1. Alan Brown Silver badge

          Re: Devonian?

          Most of the output of the Deccan Traps is under the Iridium layer, so comet causing the eruptions can be safely be ruled out.

          Current hypothesis is that the Traps were erupting for quite some time before the Chicxulub strike, with fossil evidence supporting the idea - there was a dieoff underway for some period before the iridium layer appeared.

          Under normal circumstances, Chicxulub should not have been a global extinction level event, even with the added input of the Deccan Traps. The final straw is that at the time it was a shallow sea with a _huge_ layer of limestone underneath and most of that got vaporised, putting an enormous CO2 pulse into the atmosphere along with billions of tons of water vapour.

          This underscores that it's just as important where a rock hits as to the size of it (Modelling large ones shows that land strike = bad, open ocean strike = worse, shallow sea/continental shelf = even worse still)

          For local extinction levels, there may not even be an observable crater. There at least one hypothesis that the younger dryas dieoff in north america was caused by a fragmenting comet skimming the atmosphere, generating a shitload of airbursts that effectively sterilised the surface - https://craterhunter.wordpress.com/ - I can't fault the idea and there does seem to be a fair bit of supporting evidence including melted rock formations in Mexico which appear to have been windblown into their current shapes whilst molten.

          As others have said, the australian crater was known, but not the multiple large lumps. It's probably not large enough to have caused a global extinction level event though, especially given that life at the time was extremely simple.

          The Deccan traps aren't the only ones associated with a dieoff - the much older Siberian traps are also about the same age as a dieback.

          Personally I wouldn't be surprised if most of the larger craters caused by fragmented impacts rather than a single solid one - Shoemaker-Levi9 serves as a good observed example - but they're generally so badly eroded that it's impossible to tell.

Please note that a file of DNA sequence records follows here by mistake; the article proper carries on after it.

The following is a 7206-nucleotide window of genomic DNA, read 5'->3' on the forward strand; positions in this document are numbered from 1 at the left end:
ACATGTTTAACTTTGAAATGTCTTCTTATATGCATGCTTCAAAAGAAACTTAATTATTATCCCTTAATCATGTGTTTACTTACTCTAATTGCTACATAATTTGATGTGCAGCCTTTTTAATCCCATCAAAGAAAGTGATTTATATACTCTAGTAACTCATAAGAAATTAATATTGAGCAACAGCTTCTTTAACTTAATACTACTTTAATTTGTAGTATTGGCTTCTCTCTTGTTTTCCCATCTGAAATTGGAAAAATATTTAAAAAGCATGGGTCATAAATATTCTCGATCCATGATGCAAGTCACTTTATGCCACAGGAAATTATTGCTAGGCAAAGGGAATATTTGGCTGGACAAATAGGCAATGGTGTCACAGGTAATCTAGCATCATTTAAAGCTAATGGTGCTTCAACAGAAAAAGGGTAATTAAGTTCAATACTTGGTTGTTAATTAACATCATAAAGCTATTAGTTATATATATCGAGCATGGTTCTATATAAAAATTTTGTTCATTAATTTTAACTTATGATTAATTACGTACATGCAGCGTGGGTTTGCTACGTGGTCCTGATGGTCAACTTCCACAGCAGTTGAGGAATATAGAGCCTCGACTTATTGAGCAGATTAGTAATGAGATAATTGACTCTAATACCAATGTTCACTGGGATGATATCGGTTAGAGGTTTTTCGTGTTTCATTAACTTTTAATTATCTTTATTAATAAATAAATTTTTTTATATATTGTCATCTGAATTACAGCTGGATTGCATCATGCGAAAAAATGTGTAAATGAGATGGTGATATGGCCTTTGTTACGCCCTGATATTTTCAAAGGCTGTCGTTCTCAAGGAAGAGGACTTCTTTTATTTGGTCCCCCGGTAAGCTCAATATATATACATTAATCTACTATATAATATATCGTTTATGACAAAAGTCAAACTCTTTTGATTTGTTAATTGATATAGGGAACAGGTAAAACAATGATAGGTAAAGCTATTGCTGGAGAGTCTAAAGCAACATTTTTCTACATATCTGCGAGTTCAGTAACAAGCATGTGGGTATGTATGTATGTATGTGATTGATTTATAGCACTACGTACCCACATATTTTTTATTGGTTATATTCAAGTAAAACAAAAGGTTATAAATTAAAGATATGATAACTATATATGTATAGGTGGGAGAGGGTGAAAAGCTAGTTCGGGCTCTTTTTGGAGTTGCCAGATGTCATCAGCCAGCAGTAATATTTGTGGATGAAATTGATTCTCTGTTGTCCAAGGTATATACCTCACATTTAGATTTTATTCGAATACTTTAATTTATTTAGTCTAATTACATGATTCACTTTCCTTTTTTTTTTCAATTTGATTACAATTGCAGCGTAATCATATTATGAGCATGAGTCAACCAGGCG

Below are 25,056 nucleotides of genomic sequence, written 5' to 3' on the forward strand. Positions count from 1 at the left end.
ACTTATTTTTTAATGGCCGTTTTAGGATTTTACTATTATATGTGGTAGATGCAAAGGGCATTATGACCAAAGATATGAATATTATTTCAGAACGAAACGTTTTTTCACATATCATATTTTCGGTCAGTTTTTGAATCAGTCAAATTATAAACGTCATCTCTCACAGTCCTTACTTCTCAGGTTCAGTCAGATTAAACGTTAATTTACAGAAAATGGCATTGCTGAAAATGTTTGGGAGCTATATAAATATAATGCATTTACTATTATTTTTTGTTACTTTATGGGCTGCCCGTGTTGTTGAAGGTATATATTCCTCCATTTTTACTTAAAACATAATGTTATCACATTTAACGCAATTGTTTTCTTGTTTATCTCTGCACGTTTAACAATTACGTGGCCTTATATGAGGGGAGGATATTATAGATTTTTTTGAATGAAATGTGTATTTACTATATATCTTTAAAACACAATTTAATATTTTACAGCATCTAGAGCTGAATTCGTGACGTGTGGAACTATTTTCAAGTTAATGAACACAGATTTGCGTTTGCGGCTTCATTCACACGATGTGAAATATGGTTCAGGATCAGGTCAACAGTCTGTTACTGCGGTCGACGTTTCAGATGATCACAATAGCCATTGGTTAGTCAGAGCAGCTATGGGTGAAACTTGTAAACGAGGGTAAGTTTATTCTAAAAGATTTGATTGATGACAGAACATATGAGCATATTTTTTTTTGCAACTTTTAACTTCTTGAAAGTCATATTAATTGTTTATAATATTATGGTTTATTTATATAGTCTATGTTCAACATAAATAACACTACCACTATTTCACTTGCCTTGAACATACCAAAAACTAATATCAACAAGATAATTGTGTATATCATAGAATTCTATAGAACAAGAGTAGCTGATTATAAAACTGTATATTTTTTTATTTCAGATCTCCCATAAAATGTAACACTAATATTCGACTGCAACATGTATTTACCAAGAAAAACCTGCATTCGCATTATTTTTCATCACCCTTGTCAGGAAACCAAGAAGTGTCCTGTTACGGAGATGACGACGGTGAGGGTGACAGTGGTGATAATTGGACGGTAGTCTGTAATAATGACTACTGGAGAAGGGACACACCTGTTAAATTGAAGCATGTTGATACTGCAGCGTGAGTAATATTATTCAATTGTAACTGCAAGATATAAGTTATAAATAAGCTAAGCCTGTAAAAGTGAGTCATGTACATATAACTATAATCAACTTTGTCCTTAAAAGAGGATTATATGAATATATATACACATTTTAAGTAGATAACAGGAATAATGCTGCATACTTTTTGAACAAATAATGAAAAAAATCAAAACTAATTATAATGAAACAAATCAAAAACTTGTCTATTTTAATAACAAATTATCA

From a human point of view, extinction level events aren't needed to wipe out civilisation. There are plenty of rocks whizzing around the inner solar system which are large enough to do the job and enough of them come worryingly close each decade that as a species, we really should be making plans to get off this planet.

      5. Nigel 11

        Re: Devonian?

        The Chicxulub impactor was particularly devastating because of where it struck, on thick strata of both carbonate rocks and gypsum (calcium sulphate). Vaporised, these injected vast amounts of sulphur dioxide and carbon dioxide into the atmosphere. The sulphur dioxide would have formed sulphuric acid clouds that would have reflected much sunlight, causing far worse global cooling than mere dust from silicate rocks. Over the next decade it came back down as acid rain. And then after a brief spike of global cooling, the sulphur was gone leaving the carbon dioxide to caues global warming. This massive two-way fluctuation was probably the last straw for lumbering great dinosaurs. (The small flying ones did survive - we now call them birds).

        This on top of a global environment already seriously degraded by the Deccan Traps erruptions.

      6. BlartVersenwaldIII

        Re: Devonian?

        Not just the geological effects either - there was quite a lot going on leading up to the extinction of the dinosaurs whose numbers were in decline long before the deccan traps and the KT event. One of the hypotheses I found very interesting was the possibility that the appearance and rapid spread of the grasses and hardwood trees 100-60Ma ago reduced the amount of food available to the dinosaurs, since they're much more herbivore-resistant.

        In essence, big-ass rocks falling out of the sky are pretty terrifying but you'd best be nice to your lawn.

    3. Davey1602

      Re: Devonian?

      I'm not really up on Archaeological Science, but it does continue to suggest that the evolution of all life on this planet has been set back a good few times. Who knows what could have arisen in the present day if it were not for things like this?